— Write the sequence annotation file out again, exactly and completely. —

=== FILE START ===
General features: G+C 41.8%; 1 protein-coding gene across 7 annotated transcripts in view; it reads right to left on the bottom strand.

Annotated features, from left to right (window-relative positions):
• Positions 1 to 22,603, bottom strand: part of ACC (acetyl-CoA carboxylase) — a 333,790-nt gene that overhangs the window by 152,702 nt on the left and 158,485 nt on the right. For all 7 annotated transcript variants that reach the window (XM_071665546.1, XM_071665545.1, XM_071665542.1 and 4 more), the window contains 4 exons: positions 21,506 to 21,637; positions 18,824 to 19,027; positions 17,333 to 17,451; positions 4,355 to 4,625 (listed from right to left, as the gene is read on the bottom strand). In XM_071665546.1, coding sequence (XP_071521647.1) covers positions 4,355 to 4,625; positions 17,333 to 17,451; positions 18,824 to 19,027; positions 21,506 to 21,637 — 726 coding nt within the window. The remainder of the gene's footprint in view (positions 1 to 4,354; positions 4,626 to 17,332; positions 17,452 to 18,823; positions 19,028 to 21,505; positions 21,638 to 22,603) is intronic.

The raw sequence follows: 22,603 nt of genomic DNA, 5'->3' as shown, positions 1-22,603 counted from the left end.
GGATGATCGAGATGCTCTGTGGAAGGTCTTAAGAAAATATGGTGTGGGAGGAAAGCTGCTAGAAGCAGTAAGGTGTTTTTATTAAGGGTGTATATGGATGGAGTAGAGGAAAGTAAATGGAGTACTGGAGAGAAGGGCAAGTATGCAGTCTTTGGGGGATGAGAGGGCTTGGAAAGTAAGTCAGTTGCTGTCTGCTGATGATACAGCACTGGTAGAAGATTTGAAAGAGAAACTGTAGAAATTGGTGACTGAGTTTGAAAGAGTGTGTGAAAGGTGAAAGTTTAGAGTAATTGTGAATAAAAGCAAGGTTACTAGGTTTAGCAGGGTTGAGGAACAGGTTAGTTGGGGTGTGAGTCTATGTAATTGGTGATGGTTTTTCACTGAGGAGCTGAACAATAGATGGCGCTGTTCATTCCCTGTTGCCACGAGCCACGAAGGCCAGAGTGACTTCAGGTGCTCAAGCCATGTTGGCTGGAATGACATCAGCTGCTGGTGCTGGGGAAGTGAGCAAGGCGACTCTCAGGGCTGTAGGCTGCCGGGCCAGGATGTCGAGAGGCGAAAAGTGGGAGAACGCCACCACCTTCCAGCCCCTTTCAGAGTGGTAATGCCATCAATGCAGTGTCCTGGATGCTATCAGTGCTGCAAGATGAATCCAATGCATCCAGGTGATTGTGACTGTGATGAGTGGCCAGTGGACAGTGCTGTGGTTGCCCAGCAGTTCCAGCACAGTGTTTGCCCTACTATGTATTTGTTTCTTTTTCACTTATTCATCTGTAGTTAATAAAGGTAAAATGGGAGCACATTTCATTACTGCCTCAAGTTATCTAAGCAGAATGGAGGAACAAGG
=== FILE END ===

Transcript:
General features: G+C 41.8%; 1 protein-coding gene across 7 annotated transcripts in view; it reads right to left on the bottom strand.

Annotated features, from left to right (window-relative positions):
• Positions 1 to 22,603, bottom strand: part of ACC (acetyl-CoA carboxylase) — a 333,790-nt gene that overhangs the window by 152,702 nt on the left and 158,485 nt on the right. For all 7 annotated transcript variants that reach the window (XM_071665546.1, XM_071665545.1, XM_071665542.1 and 4 more), the window contains 4 exons: positions 21,506 to 21,637; positions 18,824 to 19,027; positions 17,333 to 17,451; positions 4,355 to 4,625 (listed from right to left, as the gene is read on the bottom strand). In XM_071665546.1, coding sequence (XP_071521647.1) covers positions 4,355 to 4,625; positions 17,333 to 17,451; positions 18,824 to 19,027; positions 21,506 to 21,637 — 726 coding nt within the window. The remainder of the gene's footprint in view (positions 1 to 4,354; positions 4,626 to 17,332; positions 17,452 to 18,823; positions 19,028 to 21,505; positions 21,638 to 22,603) is intronic.

The raw sequence follows: 22,603 nt of genomic DNA, 5'->3' as shown, positions 1-22,603 counted from the left end.
GGATGATCGAGATGCTCTGTGGAAGGTCTTAAGAAAATATGGTGTGGGAGGAAAGCTGCTAGAAGCAGTAAGGTGTTTTTATTAAGGGTGTATATGGATGGAGTAGAGGAAAGTAAATGGAGTACTGGAGAGAAGGGCAAGTATGCAGTCTTTGGGGGATGAGAGGGCTTGGAAAGTAAGTCAGTTGCTGTCTGCTGATGATACAGCACTGGTAGAAGATTTGAAAGAGAAACTGTAGAAATTGGTGACTGAGTTTGAAAGAGTGTGTGAAAGGTGAAAGTTTAGAGTAATTGTGAATAAAAGCAAGGTTACTAGGTTTAGCAGGGTTGAGGAACAGGTTAGTTGGGGTGTGAGTCTATGTAATTGGTGATGGTTTTTCACTGAGGAGCTGAACAATAGATGGCGCTGTTCATTCCCTGTTGCCACGAGCCACGAAGGCCAGAGTGACTTCAGGTGCTCAAGCCATGTTGGCTGGAATGACATCAGCTGCTGGTGCTGGGGAAGTGAGCAAGGCGACTCTCAGGGCTGTAGGCTGCCGGGCCAGGATGTCGAGAGGCGAAAAGTGGGAGAACGCCACCACCTTCCAGCCCCTTTCAGAGTGGTAATGCCATCAATGCAGTGTCCTGGATGCTATCAGTGCTGCAAGATGAATCCAATGCATCCAGGTGATTGTGACTGTGATGAGTGGCCAGTGGACAGTGCTGTGGTTGCCCAGCAGTTCCAGCACAGTGTTTGCCCTACTATGTATTTGTTTCTTTTTCACTTATTCATCTGTAGTTAATAAAGGTAAAATGGGAGCACATTTCATTACTGCCTCAAGTTATCTAAGCAGAATGGAGGAACAAGG